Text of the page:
Sunday, June 17, 2007

My obligatory Father's Day post

Le Sweetie and I called his stepfather to wish him a happy Father's Day. It felt a little strange to say "Happy Father's Day." I haven't uttered those words in years.

My own father died of cancer when I was nine going on ten. Dad himself was forty-four going on forty-five. My brother was six going on seven. We were all born in September. In fact, my brother's birthday is the day after mine. Yes, we were born three years and a day apart. I guess winter was a really, uhm, romantic time of the year for Mom and Dad.

Anyway, he had cancer of the stomach, but nobody knows where it originated. I only know that it was first spotted when Dad went into the hospital for a hernia. In fact, he and my brother had hernias at about the same time. And from what I remember, this all happened right after my brother had his tonsils removed. I never had mine removed. I was never in the hospital overnight. I never even got that sick--well, except for chicken pox when I was six years old. Enough about me.

At some point, I remember one kid told me, "I heard your father's dying in the hospital! Is that true?"

"No!" I replied. I must've been seven or eight. As far as I was concerned, everything was okay. I had no reason to be afraid of much of anything--least of all Dad dying in the hospital.

I mean, my memories of my dad have nothing to do with death or cancer. In my head, he is full of life, reading and telling stories. Telling me how he and Mom met. Of how we got the family dog and the family cat. Of taking us to buy candy. Of the country fairs and craft fairs. Of apologizing to me after losing his temper. Of usual kid things like Halloween candy and Christmas presents and sitting around the dinner table and growing up surrounded by trees.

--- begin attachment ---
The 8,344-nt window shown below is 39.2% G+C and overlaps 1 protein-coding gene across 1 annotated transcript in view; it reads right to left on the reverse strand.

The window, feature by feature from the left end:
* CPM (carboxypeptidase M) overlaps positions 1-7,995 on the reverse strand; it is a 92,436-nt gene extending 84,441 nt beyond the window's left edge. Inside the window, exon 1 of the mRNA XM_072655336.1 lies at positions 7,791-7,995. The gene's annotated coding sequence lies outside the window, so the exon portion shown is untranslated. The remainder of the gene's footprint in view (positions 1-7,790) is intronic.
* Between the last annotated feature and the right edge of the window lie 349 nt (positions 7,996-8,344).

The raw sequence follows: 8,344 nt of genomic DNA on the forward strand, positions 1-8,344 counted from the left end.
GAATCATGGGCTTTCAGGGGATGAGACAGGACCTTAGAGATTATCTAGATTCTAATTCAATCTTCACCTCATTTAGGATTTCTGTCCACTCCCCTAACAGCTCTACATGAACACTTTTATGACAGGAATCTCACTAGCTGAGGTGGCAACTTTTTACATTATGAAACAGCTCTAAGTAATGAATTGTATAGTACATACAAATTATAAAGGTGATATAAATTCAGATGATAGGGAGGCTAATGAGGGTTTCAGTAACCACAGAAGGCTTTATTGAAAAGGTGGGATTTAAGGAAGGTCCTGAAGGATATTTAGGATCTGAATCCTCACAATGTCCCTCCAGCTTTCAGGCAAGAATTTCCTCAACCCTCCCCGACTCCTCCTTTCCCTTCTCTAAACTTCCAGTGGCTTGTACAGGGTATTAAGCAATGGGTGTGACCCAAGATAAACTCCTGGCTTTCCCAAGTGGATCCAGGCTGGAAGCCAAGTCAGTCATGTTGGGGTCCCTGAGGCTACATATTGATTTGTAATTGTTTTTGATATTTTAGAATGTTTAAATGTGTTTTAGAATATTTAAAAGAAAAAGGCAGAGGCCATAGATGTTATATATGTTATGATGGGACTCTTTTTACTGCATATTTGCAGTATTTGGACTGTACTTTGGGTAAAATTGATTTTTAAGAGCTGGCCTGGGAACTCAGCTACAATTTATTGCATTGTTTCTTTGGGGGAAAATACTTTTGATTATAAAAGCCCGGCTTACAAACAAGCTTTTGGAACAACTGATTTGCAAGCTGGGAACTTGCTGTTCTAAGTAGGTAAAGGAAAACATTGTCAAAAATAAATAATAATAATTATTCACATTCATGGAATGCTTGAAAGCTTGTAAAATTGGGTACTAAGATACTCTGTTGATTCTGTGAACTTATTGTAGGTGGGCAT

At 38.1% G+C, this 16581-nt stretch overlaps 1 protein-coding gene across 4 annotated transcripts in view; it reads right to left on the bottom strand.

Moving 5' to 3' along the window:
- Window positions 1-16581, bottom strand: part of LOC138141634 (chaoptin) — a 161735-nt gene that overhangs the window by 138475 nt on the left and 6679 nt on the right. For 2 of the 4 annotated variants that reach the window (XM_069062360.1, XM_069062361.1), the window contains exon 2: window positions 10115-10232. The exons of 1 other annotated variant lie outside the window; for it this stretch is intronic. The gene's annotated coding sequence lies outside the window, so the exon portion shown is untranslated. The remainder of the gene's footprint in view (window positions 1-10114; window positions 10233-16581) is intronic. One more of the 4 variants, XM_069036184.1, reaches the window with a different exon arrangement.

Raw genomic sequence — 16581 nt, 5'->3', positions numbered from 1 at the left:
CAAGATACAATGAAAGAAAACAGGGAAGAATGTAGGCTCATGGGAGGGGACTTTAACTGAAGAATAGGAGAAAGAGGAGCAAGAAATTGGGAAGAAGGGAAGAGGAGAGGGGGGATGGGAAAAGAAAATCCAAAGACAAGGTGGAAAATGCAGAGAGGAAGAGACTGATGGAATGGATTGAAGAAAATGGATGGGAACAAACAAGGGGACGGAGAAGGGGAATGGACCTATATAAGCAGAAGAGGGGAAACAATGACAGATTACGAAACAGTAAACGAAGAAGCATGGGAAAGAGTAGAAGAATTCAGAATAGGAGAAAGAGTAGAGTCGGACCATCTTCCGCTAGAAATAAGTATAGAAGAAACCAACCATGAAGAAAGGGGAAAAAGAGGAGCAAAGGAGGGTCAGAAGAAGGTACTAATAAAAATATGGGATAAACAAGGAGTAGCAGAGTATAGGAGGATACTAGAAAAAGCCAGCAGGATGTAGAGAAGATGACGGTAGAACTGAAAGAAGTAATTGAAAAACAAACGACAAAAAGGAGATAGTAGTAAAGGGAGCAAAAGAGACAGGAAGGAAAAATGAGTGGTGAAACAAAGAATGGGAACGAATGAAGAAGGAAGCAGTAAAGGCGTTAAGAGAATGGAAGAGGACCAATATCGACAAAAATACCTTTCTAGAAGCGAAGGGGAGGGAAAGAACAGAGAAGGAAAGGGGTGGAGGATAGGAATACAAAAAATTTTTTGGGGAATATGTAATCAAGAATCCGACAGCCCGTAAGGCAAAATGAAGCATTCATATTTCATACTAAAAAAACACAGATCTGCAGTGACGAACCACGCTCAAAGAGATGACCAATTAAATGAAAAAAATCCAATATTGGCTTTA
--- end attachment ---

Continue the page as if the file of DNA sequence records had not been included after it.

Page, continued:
Mom and Dad had grown up in the New Haven area and lived in New York City for a year before I was born. After that it was all countryside and butterflies and dandelions and flowers. We moved to Vermont, where my brother was born, and we lived in a cozy apartment in a building at the bottom of a hill. Then we moved to a small town just north of where FDR was raised.

Dad gladly took to the life of a 1970s college librarian in a pretty rural hamlet. Admittedly, it had its really fun moments. Like sliding down the staircase banister. (Okay, Mom and Dad wouldn't consider that "fun.") Or skipping behind Dad down a hill. Or even going to visit him at his job. Yes, one day, after school, I decided to go to the library and visit him. Even a city girl like me admits you can't really do that in NYC.

Being a librarian, Dad had books stacked up around the house. Including one called "The Gospel According to Peanuts." As in Peanuts cartoons. I don't remember all of his other books. They were, after all, grownup books.

He and my mom also loved music. Dad was the rock fan and Mom really wasn't. This is especially strange when you consider that he was 12 years older than she was. She was a baby boomer and he wasn't. Who said you can't trust anyone over 30, eh?

Right after I began fourth grade, my dad went into the hospital. For a long, long time. What seemed like forever. Even though it was probably only a few weeks. Time moves veeeeeerrrrrry sloooooowwwly when you're a kid. Especially the Christmas season. Then, when you're a grownup, it can't end soon enough.